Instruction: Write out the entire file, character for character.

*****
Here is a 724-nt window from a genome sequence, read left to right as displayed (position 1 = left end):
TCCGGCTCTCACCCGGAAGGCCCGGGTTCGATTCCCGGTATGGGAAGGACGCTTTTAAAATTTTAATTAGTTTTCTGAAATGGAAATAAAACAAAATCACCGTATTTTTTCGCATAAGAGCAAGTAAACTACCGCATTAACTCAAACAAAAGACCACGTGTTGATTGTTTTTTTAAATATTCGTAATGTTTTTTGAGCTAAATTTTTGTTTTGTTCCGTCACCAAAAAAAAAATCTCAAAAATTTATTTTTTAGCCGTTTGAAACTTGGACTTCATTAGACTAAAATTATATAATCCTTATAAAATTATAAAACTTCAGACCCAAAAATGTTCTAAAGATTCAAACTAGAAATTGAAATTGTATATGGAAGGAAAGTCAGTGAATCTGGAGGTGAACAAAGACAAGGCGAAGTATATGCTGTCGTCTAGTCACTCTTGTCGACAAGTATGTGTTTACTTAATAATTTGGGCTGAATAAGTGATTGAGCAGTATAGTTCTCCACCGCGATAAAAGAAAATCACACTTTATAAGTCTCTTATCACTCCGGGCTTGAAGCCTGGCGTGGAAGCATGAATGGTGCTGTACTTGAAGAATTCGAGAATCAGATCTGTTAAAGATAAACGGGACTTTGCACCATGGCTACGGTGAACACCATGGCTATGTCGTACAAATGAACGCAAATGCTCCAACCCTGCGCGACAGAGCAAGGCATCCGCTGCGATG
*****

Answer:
Here is a 724-nt window from a genome sequence, read left to right as displayed (position 1 = left end):
TCCGGCTCTCACCCGGAAGGCCCGGGTTCGATTCCCGGTATGGGAAGGACGCTTTTAAAATTTTAATTAGTTTTCTGAAATGGAAATAAAACAAAATCACCGTATTTTTTCGCATAAGAGCAAGTAAACTACCGCATTAACTCAAACAAAAGACCACGTGTTGATTGTTTTTTTAAATATTCGTAATGTTTTTTGAGCTAAATTTTTGTTTTGTTCCGTCACCAAAAAAAAAATCTCAAAAATTTATTTTTTAGCCGTTTGAAACTTGGACTTCATTAGACTAAAATTATATAATCCTTATAAAATTATAAAACTTCAGACCCAAAAATGTTCTAAAGATTCAAACTAGAAATTGAAATTGTATATGGAAGGAAAGTCAGTGAATCTGGAGGTGAACAAAGACAAGGCGAAGTATATGCTGTCGTCTAGTCACTCTTGTCGACAAGTATGTGTTTACTTAATAATTTGGGCTGAATAAGTGATTGAGCAGTATAGTTCTCCACCGCGATAAAAGAAAATCACACTTTATAAGTCTCTTATCACTCCGGGCTTGAAGCCTGGCGTGGAAGCATGAATGGTGCTGTACTTGAAGAATTCGAGAATCAGATCTGTTAAAGATAAACGGGACTTTGCACCATGGCTACGGTGAACACCATGGCTATGTCGTACAAATGAACGCAAATGCTCCAACCCTGCGCGACAGAGCAAGGCATCCGCTGCGATG